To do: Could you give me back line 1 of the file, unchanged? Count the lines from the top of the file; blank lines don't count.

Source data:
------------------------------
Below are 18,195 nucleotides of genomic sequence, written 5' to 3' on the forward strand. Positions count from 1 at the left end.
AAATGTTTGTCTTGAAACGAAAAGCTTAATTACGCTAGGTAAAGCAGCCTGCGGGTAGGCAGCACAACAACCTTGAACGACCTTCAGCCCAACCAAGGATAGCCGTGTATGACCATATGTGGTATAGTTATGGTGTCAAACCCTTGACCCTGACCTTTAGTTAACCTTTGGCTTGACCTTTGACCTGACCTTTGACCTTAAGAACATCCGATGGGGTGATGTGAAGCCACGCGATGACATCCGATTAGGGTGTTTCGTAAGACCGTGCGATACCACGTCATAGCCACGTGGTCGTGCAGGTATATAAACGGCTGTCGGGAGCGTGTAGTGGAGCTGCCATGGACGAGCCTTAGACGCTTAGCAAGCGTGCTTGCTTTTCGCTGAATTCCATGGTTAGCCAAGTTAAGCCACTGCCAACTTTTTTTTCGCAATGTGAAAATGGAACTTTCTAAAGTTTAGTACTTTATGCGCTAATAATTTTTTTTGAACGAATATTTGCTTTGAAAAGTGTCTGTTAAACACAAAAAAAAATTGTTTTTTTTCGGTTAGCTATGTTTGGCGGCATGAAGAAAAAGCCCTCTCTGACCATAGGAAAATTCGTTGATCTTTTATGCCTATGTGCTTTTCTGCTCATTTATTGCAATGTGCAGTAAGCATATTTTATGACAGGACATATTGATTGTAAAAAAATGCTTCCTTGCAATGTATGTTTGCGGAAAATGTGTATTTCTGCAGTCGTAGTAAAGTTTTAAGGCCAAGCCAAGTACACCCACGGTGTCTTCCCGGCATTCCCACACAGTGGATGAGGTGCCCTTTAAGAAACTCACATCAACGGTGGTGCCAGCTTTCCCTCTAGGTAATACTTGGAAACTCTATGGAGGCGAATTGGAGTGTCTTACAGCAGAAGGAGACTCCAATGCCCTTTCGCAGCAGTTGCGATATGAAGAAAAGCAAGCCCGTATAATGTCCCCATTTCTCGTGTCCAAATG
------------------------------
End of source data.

Below are 18,195 nucleotides of genomic sequence, written 5' to 3' on the forward strand. Positions count from 1 at the left end.